On the surface this appears harmless enough... Yet Israel's supporters including, but not limited to, the British Jewish community are alarmed. Why? As often in these cases the devil lies in the detail.
Tucked away in Glämsta is an inviting retreat set amidst a sprawling forest and the Baltic Sea, owned by the Swedish-Jewish community (hyphen required). Its sense of openness made it the perfect location to host the first Beit Makhshava.
As Muslims, we need to question why we are expected to condemn ISIS purely on the basis of being adherents of Islam. Is it a test to see how loyal we are to Britain over Islam? Like most Muslims, I am appalled by the criminality of ISIS, but when I'm pressured to publicise my disgust, I perceive this to be an act of conformity which legitimises the idea of guilt by association of faith.
Totalling about 18,000 people, the Turkish Jewish community has shrunk slowly over time. It is the second largest Jewish community in a Muslim majority country and comes second to Iran.
One reason why the story of Madeleine McCann is so popular is that it is a story that is safely distant from us, and so doesn't demand any real response. The abduction happened in Portugal some years ago and it is unlikely that we personally are going to be involved in solving it. Frankly, following the Maddy story is now a spectator sport.
At first it might sound evil, but when ISIS started their terrible massacres I felt hope. I was hoping that this time we would not mess it up and would finally stop ignoring this abnormal violence, that we would get enough bravery to fight the real problem, which is not today's murderers, like ISIS, but the ideology that will keep bringing us new killers tomorrow.
nstead of identifying the true root of extremist ideology, one that pushes a tiny fringe toward violence, the Western mindset chose to stare the problem in the eye and then look the other way. The real problem only needs a little deduction...
I stand in solidarity with the Muslim community because some of the greatest examples of love, hospitality and compassion have been modelled to me by good friends who happen to also be Muslim, but unfortunately this is not the view of Islam or its followers that is championed through our media sources of late.
According to GOD: "It is not okay to use religion to justify personal bigotry. I am the LORD and I love LGBT people very much. Why else would so many LGBT people exist?"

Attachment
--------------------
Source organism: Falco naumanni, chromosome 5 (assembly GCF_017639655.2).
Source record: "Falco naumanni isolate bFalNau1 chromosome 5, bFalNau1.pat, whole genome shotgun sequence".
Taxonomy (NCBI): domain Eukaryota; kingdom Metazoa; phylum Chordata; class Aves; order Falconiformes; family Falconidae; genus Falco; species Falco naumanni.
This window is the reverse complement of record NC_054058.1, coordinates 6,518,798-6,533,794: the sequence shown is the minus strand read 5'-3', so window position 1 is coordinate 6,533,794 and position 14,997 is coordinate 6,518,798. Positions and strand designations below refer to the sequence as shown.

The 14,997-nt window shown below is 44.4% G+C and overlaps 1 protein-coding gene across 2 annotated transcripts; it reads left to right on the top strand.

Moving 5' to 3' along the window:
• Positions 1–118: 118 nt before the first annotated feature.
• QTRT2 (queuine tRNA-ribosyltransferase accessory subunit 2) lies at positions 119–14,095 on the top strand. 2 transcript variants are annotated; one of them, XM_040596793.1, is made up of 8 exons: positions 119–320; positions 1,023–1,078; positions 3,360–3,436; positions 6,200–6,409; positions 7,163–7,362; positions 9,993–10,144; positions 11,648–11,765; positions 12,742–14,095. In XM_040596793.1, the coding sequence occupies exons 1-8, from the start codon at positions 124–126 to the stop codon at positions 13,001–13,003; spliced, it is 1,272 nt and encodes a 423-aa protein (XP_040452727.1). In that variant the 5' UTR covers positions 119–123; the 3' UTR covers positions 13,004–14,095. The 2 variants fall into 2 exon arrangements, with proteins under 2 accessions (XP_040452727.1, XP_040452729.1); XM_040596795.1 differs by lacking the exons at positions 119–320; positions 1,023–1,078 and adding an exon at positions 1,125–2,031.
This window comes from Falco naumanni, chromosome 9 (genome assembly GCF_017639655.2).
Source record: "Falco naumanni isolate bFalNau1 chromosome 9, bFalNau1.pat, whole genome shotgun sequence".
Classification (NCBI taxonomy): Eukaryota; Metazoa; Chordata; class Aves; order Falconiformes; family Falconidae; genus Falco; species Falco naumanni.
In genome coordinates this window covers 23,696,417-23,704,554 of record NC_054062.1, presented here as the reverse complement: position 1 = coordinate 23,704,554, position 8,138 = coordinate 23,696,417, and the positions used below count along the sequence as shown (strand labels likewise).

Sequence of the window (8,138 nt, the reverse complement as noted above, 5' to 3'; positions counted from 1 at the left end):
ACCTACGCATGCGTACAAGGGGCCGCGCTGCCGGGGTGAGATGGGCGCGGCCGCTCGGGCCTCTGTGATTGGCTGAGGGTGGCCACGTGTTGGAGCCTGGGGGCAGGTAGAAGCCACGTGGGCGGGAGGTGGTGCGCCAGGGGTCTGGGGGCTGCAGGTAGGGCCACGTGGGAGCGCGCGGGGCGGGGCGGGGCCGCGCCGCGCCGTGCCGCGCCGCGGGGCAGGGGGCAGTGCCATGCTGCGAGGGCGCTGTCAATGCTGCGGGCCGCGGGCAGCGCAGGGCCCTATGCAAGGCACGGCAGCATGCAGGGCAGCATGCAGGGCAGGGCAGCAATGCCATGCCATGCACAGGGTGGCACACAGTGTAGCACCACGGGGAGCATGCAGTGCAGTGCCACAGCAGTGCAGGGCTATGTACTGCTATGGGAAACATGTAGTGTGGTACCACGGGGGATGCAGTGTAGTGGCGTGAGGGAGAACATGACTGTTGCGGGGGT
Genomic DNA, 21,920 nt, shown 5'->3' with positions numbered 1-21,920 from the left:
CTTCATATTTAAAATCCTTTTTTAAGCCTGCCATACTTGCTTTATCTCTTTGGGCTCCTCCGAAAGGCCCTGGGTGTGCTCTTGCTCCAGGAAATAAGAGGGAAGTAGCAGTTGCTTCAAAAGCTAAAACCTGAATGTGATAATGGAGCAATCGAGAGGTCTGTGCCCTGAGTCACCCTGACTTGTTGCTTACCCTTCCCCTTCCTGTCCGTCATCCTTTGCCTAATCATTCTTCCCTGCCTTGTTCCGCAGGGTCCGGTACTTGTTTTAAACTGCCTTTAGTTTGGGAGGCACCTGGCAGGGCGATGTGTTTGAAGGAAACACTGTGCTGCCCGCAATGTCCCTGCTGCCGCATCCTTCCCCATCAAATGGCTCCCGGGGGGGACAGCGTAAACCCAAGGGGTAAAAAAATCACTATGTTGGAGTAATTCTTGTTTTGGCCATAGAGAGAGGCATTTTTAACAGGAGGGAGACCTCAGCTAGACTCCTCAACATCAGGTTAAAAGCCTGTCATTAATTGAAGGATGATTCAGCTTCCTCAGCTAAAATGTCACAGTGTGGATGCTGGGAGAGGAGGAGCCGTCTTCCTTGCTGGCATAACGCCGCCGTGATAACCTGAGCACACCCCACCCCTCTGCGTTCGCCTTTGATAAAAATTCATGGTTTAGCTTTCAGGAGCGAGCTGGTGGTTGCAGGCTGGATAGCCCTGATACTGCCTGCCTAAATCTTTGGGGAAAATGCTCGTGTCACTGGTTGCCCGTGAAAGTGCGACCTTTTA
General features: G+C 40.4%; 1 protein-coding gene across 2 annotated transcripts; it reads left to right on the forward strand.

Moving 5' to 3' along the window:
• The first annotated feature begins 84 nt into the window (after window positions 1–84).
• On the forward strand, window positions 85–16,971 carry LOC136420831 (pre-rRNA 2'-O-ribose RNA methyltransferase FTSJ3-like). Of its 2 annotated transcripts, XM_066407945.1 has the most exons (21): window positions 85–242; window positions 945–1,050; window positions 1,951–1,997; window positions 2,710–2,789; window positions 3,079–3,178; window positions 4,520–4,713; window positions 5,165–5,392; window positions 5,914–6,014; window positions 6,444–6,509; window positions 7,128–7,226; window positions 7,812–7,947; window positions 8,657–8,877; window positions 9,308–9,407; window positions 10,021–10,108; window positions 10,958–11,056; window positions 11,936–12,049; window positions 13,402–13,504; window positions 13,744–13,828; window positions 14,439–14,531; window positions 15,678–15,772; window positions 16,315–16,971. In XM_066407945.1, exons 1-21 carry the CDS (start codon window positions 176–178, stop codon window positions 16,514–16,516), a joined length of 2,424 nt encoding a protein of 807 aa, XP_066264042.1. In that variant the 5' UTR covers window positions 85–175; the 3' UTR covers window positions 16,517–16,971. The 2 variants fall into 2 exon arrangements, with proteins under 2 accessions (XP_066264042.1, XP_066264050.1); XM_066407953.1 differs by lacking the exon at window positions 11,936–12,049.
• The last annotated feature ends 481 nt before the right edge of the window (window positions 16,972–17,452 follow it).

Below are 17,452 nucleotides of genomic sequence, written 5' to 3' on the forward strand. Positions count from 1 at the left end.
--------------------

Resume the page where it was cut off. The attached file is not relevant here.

If we are really concerned about the likes of Anjem Choudary poisoning minds to take up violence to overthrow democracy, banning him from our television screens is the wrong way... We make much of the liberty to think and voice our opinions. The line that most free speech advocates draw is an incitement to kill. For which laws currently exist, along with counter terrorism legislation. The home secretary risks making Choudary a victim for Islamists to rally for with the new proposals. Young people, with radical religious notions of changing the world, will have an officially state stamped underground movement. How nice of us to signal that for them.
When the Home Secretary said "British values will prevail in the end" against extremism, if she's talking about freedom of speech, then she's certainly missed a trick. The fact that surfaces with the revelation of these measures under the banner of "British Values" is in reality a demonization of a single community - a community just like any other.
Jesus and I have been separated a few years now. Well, we're divorced actually. Now, I know that whenever a marriage fails it's always the other person's fault and I'm not saying I'm perfect, but I had really, really tried to make it work. In the end, it was his moody silence that finished it off for me; all those years of absence...
I was a Christian for 25 years. In that period, I believed some of it for some of the time. I probably never believed all of it; I don't think any Christians do, in reality, other than those who habitually blur the distinction between reality and fantasy. My faith gradually declined until in the few years leading up to my Big Surprise - the mid-life crisis...
Reza Pankhurst's latest work doesn't have the poetic endurance of Shakespeare but its central premise is concerned with the dilemma so eloquently posed by the master playwright in Hamlet. The tragedy of the Danish prince that has endured as a fictional masterpiece of English drama has played out in the Muslim conscious for nigh on a hundred years.
And so the case remains that while one half of the world starves the other gladly packs on the pounds. The corpulent noble comes to mind, englutting a dining table laid out by servants a third his weight.
Whichever way the vote goes on Thursday, there will need to be a process of healing afterwards, because the big irony has been that in debating whether to divide from England, the Scots have actually divided themselves from each other, not just political groups but neighbours and families. Perhaps Scottish Jews, used to reconciling multiple identities over the centuries, can be part of the process.